As he slyly said to Seymour Hersh: "A mansion has many rooms." Even a basic tour of Angleton's mansion is absurd, in terms of sheer diversity, and in terms of heavy implications for hidden history. George DeMohrenschildt, Reinhard Gehlen, E. Howard Hunt, Roger Hollis, Frank Wisner, Klaus Barbie, Luigi Gedda, Ted "Blond Ghost" Shackley, Raymond Rocca...at every turn, another great damn book waiting to be written.
Angleton encouraged extremes. This is reflected in his legacy, where authors either pile on praise or denounce him as a criminal, but in either narrative he remains The Mastermind. This strategy of tension, more than 20 years after his death, rages on. Still: out here in the information vaccuum created by CI/SIG, it's altogether too easy to give Angleton more credit than the man deserves. In the absence of evidence, his legacy grows into a fiction the second you start to contemplate it.
One area where Angleton is surely afforded too much credit: his "Theory of Counterintelligence," which was very much WWI era technology and 100% British, too. Angleton's operation was essentially the template laid down by the original Coordinator of Information, Bill Donovan. Even here at the beating heart of Angleton's legacy, there's nothing there.
Angleton was not born into a normal life. He grew up in the network that would later become the P2 Lodge, where Italian fascism and Vatican intellectuals overlapped, the piously militant bloodlines traced by the Knights of Malta. He inherited his Italian network, but he surely earned his connections with British and Israeli intelligence. The trajectory of his career makes it clear Angleton was more than fortunate, he was a natural. Still, some authors call it genetic...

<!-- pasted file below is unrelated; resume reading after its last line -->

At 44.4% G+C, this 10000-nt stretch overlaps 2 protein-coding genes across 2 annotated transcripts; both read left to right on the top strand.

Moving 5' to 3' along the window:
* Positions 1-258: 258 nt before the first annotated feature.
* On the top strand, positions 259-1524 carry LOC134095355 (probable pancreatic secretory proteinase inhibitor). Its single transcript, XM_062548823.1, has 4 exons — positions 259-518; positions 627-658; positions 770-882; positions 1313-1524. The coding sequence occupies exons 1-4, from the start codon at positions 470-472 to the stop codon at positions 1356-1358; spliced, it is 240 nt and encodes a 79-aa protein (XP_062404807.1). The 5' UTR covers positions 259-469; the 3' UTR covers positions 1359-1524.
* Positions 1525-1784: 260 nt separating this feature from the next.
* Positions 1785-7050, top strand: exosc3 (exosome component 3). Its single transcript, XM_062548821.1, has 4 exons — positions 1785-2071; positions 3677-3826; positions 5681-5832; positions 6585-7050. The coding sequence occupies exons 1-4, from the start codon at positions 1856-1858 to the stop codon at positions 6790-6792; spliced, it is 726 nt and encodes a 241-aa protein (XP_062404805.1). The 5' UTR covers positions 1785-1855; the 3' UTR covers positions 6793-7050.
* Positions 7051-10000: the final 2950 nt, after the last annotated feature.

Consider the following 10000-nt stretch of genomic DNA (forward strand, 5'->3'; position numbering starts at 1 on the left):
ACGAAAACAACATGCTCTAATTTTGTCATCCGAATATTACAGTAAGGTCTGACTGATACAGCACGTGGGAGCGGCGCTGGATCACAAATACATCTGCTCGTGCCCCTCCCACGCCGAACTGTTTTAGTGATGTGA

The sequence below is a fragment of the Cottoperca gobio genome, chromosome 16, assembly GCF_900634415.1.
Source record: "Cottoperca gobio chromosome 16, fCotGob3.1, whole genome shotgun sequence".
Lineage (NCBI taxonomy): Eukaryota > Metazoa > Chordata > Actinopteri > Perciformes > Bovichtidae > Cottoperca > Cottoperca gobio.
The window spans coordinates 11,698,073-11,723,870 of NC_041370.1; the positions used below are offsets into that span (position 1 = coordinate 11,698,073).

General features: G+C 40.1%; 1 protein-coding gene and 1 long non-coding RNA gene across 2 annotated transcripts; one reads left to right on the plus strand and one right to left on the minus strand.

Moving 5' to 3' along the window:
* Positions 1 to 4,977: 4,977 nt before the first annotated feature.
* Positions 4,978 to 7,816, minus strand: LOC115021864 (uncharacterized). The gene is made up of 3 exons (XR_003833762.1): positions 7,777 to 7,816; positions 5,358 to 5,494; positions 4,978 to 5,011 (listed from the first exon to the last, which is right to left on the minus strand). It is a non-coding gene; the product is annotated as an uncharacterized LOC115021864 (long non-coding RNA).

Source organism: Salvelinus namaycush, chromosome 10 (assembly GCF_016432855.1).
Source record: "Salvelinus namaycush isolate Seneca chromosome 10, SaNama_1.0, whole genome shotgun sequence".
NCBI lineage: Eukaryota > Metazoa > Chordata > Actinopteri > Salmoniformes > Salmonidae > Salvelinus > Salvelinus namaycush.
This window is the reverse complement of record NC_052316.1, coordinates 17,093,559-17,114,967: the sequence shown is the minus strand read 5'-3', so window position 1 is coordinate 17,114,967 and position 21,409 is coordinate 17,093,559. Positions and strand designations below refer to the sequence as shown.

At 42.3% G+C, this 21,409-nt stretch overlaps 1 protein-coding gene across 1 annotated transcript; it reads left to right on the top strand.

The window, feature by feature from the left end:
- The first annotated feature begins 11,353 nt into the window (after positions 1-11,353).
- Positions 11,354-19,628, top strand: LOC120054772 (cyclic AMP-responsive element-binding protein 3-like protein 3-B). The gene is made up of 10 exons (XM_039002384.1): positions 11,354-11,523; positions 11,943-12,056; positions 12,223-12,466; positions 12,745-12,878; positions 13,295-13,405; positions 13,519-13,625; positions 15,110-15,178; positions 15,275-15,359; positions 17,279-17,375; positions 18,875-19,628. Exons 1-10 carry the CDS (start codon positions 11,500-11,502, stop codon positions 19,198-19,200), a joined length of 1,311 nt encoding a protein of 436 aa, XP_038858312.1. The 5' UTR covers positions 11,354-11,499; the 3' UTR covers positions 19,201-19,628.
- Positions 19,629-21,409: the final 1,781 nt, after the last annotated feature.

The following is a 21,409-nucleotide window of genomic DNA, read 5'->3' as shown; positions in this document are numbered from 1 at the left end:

Doug Henwood: "Intelligence ran in Angleton's blood; his father, James Hugh Angleton, headed the National Cash Register franchise in Italy; in the course of visiting NCR's European operations, he set up his own amateur spy operation, which was of benefit to the United States when the war broke out. Angleton père was a Mason, and a professed admirer of Italy and Germany in the 1930s."
Angleton is deeply mysterious, but that's a projected image, a studied pose. It's worth considering that Angleton made himself scarce because in person, the puppet master was socially awkward and downright transparent. As Amos Manor would later observe: "...he was fanatic about everything. He had a tendency toward mystification."
Despite that, Angleton made it a point to appear when and where it really mattered. He understood that his longevity within the agency depended on his direct involvement with contacts. Despite the culture of cut-outs, Angleton built his espionage network on personal relationships, and he defended these relationships from scrutiny by rendering them state secrets.
Despite the analytical (and critical) bent of Angleton's approach to uncovering spies within the ranks, later decades would bring a more qualitative touch to the process. In 1990, the CIA wrapped up Project Slammer, a long-term study in the motivational psychology of traitors and moles. Their conclusions were stark: "Heavy drinking, drug dependence, signs of depression or stress, extramarital affairs and divorce could be warning signs of a security problem." In the aftermath of cases like Aldrich Ames and Jonathan Pollard, investigations turned up simple behavioral cues that were ignored by co-workers